Universal Camera Corp. v. NLRB, 340 U.S. 474, 487 (1951)).
Nevertheless, “if substantial
evidence supports the ALJ’s decision, this Court defers to that finding ‘even if there is
substantial evidence in the record that would have supported an opposite conclusion.’” Blakley
v. Comm’r of Soc. Sec., 581 F.3d 399, 406 (6th Cir. 2009) (quoting Key v. Callahan, 109 F.3d
270, 273 (6th Cir. 1997)).
Finally, even if the ALJ’s decision meets the substantial evidence
standard, “‘a decision of the Commissioner will not be upheld where the SSA fails to follow its
own regulations and where that error prejudices a claimant on the merits or deprives the claimant
of a substantial right.’” Rabbers, 582 F.3d at 651 (quoting Bowen v. Comm’r of Soc. Sec., 478
F.3d 742, 746 (6th Cir. 2007)).
As set forth above, in his sole contention of error, Plaintiff’s challenges the ALJ’s
consideration and weighing of Dr. Miller’s opinion.6
The undersigned finds Plaintiff’s sole
contention of error to be without merit.
The ALJ must consider all medical opinions that he or she receives in evaluating a
20 C.F.R. § 416.927(c); see also SSR 96–8p 1996 WL 374184, at *7 (July 2,
1996) (“The RFC assessment must always consider and address medical source opinions.”).
applicable regulations define medical opinions as “statements from acceptable medical sources that
reflect judgments about the nature and severity of your impairment(s), including [Plaintiff’s]
symptoms, diagnosis and prognosis, what [Plaintiff] can still do despite impairment(s), and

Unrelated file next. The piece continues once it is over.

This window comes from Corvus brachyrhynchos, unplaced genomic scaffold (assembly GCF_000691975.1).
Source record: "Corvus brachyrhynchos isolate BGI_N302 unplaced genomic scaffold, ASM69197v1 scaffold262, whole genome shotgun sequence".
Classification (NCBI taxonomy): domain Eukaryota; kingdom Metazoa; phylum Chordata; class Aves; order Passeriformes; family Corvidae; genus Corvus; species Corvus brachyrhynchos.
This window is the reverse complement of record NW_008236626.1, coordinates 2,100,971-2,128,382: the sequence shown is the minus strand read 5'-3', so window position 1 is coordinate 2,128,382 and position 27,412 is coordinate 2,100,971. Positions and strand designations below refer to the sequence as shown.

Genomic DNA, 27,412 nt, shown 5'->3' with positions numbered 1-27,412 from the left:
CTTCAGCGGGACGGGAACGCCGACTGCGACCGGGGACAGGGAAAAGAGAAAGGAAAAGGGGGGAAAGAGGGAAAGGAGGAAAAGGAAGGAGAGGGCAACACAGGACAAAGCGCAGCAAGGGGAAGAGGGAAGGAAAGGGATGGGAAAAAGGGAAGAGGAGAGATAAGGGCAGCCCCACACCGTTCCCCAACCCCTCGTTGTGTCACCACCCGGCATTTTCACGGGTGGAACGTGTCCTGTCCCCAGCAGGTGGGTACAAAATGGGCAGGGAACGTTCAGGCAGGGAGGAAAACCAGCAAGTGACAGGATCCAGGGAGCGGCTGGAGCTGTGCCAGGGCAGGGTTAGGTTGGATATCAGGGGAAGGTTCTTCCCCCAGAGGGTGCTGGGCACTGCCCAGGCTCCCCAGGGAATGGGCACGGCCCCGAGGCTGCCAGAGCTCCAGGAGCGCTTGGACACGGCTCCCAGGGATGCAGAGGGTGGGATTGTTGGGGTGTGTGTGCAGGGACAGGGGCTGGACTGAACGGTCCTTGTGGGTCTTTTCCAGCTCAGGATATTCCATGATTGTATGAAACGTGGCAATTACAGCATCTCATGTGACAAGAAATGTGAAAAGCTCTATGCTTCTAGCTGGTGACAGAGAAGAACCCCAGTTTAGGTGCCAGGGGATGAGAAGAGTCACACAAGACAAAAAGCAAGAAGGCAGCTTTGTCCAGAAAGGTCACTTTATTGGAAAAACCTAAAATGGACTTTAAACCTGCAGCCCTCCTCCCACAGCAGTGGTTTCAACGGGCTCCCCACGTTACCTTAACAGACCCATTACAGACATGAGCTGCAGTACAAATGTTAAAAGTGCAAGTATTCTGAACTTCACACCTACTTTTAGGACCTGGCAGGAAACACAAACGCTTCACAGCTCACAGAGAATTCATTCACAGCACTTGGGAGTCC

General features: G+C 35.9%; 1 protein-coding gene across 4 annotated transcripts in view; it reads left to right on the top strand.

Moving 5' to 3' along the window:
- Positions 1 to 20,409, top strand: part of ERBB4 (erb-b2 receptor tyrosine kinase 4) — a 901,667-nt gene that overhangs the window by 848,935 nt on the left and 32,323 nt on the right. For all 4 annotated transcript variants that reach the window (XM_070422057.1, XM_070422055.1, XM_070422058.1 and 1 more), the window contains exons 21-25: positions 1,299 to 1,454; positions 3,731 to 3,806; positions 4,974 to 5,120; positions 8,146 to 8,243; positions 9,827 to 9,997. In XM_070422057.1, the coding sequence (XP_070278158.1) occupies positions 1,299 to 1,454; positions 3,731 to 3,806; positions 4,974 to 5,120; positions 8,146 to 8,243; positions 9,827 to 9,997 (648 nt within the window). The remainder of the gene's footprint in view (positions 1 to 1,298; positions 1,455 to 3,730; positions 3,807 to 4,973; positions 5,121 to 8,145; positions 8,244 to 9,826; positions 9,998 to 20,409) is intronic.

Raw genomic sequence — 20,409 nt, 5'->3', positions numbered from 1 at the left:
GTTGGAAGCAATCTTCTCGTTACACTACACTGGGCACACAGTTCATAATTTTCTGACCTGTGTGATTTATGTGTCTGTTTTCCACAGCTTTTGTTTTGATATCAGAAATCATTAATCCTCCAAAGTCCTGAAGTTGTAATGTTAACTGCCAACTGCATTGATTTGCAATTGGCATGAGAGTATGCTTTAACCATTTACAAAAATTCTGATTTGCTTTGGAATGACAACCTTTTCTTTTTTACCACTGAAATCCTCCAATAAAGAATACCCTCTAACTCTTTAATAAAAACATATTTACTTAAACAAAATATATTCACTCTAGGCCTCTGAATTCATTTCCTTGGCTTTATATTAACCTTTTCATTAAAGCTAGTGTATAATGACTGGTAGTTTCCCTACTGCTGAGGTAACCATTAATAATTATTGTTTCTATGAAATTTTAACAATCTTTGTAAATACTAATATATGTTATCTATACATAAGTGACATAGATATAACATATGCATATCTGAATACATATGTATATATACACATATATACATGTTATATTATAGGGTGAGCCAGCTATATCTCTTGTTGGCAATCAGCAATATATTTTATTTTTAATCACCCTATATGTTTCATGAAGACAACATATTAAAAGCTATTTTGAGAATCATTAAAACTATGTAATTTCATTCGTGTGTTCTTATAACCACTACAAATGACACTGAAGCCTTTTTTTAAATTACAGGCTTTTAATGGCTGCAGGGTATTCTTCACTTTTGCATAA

[Plaintiff’s] physical or mental restrictions.” 20 C.F.R. § 416.927(a)(1).
“[T]he Commissioner’s regulations establish a hierarchy of acceptable medical source
Snell v. Comm’r of Soc. Sec., No. 3:12-cv-119, 2013 WL 372032, at *9 (S.D. Ohio
Jan. 30, 2013).
Treating physicians and psychologists are generally afforded the most weight.
“Next in the hierarchy are examining physicians and psychologists, who often see and
examine claimant only once.” Id. “[N]on-examining physicians’ opinions are on the lowest rung
Plaintiff mentions but does not challenge the ALJ’s consideration of treating podiatrist Jon
Smilo’s opinion. The undersigned therefore considers any challenge to the ALJ’s evaluation of
Dr. Smilo’s opinion waived. See McPherson v. Kelsey, 125 F.3d 989, 996-96 (6th Cir. 1997)
(“[I]ssues adverted to in a perfunctory manner, unaccompanied by some effort at developed
argumentation, are deemed waived. It is not sufficient for a party to mention a possible
argument in the most skeletal way, leaving the court to . . . put flesh on its bones.” (internal
quotation marks and citations omitted)); Hollon v. Comm’r of Soc. Sec., 447 F.3d 477, 490-91
(6th Cir. 2006) (“This challenge warrants little discussion, as [Plaintiff] has made little effort to
develop this argument in her brief on appeal, or to identify any specific aspects of the
Commissioner’s determination that lack support in the record.”).
of the hierarchy of medical source opinions.” Id.
“When determining how much weight to
assign the opinion of a non-treating source . . . ‘the ALJ should consider factors including the length
and nature of the treatment relationship, the evidence that the physician offered in support of [his]
opinion, how consistent the opinion is with the record as a whole, and whether the physician was
practicing in [his] specialty.’” Miller v. Commissioner of Soc. Sec., 811 F.3d 825, 836 (6th Cir.
2016) (quoting Ealy v. Comm’r of Soc. Sec., 594 F.3d 504, 514 (6th Cir. 2010)).
Finally, the Commissioner reserves the power to decide certain issues, such as a
claimant’s residual functional capacity. 20 C.F.R. § 404.1527(d).
Although the ALJ will
consider opinions of treating physicians “on the nature and severity of your impairment(s),”
opinions on issues reserved to the Commissioner are generally not entitled to special significance.
Id.; Bass v. McMahon, 499 F.3d 506, 511 (6th Cir. 2007).
In this case, the ALJ offered a detailed discussion of consultative examiner Dr. Miller’s
(See R. at 2115-16, 2123-25.) The ALJ assigned Dr. Miller’s assessment “little